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Reviewed by:
  • Locke's Ideas of Mind and Body by Han-Kyul Kim
  • Shelley Weinberg
Han-Kyul Kim. Locke's Ideas of Mind and Body. New York: Routledge, 2019. Pp. xiv + 166. Cloth, $112.00.

In the brief space I have, I can provide only a quick taste of what the reader is in for with Han-Kyul Kim's Locke's Ideas of Mind and Body. Kim argues that his account of Locke's metaphysics of substance in terms of ideas of mind and body (nominal essences) makes sense of the relation between four crucial and often overlooked topics in Locke's philosophy: "(1) Locke's mind-body nominalism, (2) his epistemic humility, (3) his functionalist account of substrata, and (4) his naturalist approach to the human mind" (4). Kim opens in chapter 1 with a survey of various ontological doctrines (materialism, substance dualism, and property dualism) that have been associated with Locke and provides arguments that none are correct. Instead, Kim puts forward a novel argument that Locke's metaphysics of substance should be understood in functional terms. Qualities are explained and known, insofar as we know them, in terms of their causal/functional roles: any intrinsic natures should be understood simply as possibly multi-realizable bearers of those causal roles.

This dovetails with Kim's understanding of Locke's "substance nominalism" (chapter 2), the view that the distinction between the mental and the material (mind and body) is only a nominal (ideational) one reflecting our two different perspectives on the world given in sensation and reflection. So, "the two nominal entities [mind and body] are differentiated only by reference to their functional roles in our psychological and physical theories," both of which should be understood in a naturalistic framework (131). Consistent also with Locke's "epistemic humility," the subject of chapter 3, any claim about the fundamental stuff of the universe—that it is either material, immaterial, or something with both material and immaterial properties—confuses "ideas with reality" (9).

Shedding light on this confusion between ideas and reality allows Kim to see in Locke a kind of naturalism consistent with an "emergentist" interpretation of superaddition (chapter 4): everything from motion to thinking emerges as something more than the material particles so organized and "made fit" by God for that emergence. Higher-level beings "may thus appear to be entirely distinct from and over and above the solid particles of which they are composed, but are nevertheless described as 'superadded' only in the sense that they are not contained in the idea of matter" (89). Such confusion between what belongs to the realm of ideas and what belongs to reality also leads to the perennial "mind-body problem" for which a solution is offered in chapter 5. Following Colin McGinn, Consciousness and Its Objects (Clarendon Press, 2004), Kim argues that once we realize that all Lockean talk about material or immaterial substance is really only about our ideas (nominal essences) and that it takes a being far superior to us to organize the fundamental stuff in such a way [End Page 818] that it exhibits the causal order it does, part of which results in the nominal essences (ideas) of matter and thinking, we should realize that mind-body interaction as problematic is due simply to the way we think about the mind and the body. A superior understanding of the natural world would reveal some property, in terms of its functional role, that would "enable us to see a priori how the phenomena we call 'mental' and 'physical' are related to each other" (112).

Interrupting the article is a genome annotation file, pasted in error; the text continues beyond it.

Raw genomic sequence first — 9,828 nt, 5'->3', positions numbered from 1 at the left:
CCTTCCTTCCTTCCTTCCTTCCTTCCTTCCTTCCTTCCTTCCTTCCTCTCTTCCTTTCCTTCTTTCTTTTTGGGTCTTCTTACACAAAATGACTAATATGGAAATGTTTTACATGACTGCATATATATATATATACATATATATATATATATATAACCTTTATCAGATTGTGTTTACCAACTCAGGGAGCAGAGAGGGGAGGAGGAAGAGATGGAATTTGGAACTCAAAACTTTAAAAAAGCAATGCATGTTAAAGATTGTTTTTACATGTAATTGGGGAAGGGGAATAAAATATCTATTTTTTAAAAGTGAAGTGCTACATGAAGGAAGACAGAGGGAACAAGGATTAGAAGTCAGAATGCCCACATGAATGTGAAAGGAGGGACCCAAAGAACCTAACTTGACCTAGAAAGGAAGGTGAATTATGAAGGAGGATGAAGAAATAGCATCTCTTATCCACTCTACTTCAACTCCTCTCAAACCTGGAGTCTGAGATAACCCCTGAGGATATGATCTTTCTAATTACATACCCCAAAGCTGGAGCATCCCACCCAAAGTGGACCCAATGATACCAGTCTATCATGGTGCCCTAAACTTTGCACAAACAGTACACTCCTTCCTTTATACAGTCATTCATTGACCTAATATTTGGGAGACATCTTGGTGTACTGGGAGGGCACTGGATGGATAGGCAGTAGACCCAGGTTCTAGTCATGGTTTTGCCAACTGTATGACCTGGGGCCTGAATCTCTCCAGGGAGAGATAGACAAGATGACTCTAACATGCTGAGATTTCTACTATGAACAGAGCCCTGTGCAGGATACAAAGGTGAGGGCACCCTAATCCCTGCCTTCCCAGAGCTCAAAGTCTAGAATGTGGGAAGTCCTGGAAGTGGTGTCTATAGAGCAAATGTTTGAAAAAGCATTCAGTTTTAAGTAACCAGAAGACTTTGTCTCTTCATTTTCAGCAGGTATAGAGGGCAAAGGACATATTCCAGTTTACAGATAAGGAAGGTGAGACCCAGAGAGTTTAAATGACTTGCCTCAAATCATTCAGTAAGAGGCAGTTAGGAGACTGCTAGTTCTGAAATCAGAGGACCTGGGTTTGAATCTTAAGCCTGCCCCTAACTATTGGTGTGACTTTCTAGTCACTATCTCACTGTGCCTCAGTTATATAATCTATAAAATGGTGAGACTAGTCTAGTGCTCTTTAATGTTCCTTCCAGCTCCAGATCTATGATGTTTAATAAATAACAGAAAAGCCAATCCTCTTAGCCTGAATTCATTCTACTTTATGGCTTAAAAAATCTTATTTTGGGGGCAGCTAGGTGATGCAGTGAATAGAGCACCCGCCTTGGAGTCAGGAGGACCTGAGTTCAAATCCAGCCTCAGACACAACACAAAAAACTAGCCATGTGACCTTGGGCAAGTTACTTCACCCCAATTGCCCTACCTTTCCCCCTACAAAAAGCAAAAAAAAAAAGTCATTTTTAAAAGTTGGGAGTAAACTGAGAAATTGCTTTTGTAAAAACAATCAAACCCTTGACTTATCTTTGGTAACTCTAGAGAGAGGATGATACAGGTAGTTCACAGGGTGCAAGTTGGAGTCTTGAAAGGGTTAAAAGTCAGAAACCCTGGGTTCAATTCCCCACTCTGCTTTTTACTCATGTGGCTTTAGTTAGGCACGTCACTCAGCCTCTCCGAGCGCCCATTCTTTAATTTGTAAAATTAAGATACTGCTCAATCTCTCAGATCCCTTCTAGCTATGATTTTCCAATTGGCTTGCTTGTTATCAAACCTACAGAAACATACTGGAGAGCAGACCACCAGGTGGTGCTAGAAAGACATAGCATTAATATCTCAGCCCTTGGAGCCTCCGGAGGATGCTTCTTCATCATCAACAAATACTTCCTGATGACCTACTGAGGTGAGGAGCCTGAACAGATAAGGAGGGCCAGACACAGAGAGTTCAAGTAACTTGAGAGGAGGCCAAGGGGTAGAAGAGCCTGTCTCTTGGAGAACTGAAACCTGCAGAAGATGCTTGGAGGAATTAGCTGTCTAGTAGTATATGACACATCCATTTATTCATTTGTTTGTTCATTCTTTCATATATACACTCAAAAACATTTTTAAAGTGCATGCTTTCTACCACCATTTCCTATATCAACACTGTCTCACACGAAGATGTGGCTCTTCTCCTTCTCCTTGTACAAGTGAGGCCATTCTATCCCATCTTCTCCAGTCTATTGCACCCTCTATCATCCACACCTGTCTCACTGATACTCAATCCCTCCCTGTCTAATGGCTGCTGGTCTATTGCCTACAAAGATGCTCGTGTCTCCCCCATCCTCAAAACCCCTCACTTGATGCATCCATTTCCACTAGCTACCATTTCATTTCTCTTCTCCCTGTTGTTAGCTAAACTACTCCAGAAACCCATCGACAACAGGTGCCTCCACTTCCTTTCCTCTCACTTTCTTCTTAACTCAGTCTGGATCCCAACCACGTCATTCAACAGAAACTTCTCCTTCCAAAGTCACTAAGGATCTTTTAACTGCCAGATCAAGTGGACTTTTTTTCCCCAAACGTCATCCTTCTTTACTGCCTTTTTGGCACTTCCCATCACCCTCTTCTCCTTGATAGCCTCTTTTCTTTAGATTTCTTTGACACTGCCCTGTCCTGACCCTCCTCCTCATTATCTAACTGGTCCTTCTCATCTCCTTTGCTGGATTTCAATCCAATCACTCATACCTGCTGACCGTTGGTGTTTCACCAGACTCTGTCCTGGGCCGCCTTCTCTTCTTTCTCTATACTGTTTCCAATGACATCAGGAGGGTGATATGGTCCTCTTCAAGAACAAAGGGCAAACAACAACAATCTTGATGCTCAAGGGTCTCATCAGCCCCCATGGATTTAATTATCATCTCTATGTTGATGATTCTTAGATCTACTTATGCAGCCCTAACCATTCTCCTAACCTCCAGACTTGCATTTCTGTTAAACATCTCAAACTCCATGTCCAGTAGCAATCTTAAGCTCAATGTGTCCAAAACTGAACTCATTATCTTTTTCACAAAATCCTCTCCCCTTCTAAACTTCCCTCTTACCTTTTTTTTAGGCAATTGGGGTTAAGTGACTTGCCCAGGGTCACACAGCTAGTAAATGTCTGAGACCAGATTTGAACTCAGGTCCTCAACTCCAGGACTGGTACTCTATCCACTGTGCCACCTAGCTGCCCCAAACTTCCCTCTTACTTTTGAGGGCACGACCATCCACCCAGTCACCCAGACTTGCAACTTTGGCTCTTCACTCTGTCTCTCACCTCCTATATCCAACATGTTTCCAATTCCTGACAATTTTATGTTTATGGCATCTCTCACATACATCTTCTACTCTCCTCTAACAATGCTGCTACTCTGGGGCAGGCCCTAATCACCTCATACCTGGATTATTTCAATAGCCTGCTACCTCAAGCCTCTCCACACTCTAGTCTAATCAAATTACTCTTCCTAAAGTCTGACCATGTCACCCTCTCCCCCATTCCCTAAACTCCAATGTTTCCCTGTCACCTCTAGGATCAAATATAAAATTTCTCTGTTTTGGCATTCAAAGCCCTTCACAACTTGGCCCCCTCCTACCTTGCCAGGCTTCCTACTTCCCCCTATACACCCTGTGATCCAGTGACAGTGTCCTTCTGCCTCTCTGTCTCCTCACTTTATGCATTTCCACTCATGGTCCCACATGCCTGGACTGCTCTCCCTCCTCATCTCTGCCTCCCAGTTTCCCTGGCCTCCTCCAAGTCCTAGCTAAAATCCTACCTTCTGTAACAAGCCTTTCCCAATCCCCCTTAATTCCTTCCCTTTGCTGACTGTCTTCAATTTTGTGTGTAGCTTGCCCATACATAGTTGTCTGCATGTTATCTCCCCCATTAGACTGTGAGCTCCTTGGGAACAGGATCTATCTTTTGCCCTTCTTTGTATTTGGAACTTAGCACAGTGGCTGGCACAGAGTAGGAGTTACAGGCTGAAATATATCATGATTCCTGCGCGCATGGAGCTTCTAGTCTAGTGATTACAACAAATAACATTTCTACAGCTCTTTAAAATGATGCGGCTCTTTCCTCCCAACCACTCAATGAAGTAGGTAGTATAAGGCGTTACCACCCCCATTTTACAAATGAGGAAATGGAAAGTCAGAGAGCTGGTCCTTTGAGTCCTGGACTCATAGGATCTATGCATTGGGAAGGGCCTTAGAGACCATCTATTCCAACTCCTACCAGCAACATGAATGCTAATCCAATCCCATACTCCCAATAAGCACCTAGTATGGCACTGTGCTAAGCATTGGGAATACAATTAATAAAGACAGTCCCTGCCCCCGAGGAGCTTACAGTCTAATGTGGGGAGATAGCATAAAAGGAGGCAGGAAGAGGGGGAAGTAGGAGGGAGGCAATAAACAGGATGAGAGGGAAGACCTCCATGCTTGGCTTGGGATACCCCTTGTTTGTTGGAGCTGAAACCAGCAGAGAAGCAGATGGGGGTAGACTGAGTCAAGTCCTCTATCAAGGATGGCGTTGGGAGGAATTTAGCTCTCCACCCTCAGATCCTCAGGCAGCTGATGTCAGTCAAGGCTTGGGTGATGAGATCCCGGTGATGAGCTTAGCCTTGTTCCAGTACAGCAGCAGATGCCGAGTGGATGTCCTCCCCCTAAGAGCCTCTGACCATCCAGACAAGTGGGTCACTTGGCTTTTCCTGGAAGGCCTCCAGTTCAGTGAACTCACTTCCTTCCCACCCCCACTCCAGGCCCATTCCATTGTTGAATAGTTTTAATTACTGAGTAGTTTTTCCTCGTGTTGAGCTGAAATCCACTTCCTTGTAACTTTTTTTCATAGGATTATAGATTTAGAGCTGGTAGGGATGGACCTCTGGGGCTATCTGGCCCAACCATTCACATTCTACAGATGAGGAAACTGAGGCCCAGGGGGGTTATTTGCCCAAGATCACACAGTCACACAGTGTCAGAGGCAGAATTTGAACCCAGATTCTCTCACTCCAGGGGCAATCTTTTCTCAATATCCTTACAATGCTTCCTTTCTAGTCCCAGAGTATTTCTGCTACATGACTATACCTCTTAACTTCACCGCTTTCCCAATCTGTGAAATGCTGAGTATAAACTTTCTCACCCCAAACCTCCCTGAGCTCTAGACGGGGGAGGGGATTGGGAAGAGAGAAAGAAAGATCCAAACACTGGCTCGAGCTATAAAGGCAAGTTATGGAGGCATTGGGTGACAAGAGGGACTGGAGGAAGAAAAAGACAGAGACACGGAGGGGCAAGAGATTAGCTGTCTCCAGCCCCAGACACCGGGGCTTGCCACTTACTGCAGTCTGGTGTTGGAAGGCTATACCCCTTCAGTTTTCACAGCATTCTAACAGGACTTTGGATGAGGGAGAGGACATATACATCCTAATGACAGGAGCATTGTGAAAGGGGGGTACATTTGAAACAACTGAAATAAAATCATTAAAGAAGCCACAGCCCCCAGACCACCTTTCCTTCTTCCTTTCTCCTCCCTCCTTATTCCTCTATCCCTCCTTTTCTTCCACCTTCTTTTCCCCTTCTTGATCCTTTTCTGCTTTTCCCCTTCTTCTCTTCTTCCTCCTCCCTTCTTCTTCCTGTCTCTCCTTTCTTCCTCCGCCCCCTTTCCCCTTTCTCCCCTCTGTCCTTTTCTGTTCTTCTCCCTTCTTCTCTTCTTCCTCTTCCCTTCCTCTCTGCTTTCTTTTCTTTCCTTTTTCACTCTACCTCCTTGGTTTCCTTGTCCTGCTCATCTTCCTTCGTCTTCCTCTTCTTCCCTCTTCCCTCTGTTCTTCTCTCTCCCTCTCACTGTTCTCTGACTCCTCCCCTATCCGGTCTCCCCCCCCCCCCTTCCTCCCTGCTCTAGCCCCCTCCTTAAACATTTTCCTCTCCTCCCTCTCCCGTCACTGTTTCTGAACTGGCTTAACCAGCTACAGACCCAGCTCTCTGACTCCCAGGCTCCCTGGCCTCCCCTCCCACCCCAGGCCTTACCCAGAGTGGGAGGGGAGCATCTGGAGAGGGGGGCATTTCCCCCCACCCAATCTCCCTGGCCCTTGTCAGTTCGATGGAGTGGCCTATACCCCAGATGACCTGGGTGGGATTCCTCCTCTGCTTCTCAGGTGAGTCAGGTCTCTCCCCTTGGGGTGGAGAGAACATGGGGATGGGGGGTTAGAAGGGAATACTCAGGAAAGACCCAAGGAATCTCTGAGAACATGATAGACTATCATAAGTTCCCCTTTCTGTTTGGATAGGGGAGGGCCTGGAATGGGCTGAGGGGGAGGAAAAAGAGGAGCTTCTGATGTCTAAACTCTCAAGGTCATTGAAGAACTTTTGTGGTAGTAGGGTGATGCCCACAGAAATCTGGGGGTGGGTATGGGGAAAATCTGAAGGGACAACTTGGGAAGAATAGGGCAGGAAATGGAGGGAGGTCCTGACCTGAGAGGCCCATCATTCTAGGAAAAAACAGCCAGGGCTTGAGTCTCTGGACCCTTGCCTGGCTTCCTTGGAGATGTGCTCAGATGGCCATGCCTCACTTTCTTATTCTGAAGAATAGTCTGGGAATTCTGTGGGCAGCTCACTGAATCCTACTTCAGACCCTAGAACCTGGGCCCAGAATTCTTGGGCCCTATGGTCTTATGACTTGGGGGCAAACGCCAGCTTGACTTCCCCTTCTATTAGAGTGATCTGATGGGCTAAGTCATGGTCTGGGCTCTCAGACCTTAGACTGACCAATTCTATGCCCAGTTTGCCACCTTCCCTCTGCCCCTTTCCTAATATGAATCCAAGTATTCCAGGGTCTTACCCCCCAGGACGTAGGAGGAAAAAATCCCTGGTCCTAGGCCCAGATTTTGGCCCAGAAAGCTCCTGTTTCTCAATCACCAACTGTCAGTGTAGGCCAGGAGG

In crafting his functionalist and "substance nominalist" interpretation of Locke, Kim has provided interesting links to various historical (William Carroll, Richard Burthogge) and contemporary (Colin McGinn) "Spinozist" readings of Locke as well as a historical naturalist reading (Joseph Priestley) that have not been in the foreground for some time. He also appeals to twentieth- and twenty-first-century metaphysics of the mind (Frank Ramsey, Jaegwon Kim, Donald Davidson, Colin McGinn) to shed more light on various arguments. Some may object to doing the history of philosophy by appeal to contemporary thinking. I think Kim has done a good job of allowing Locke...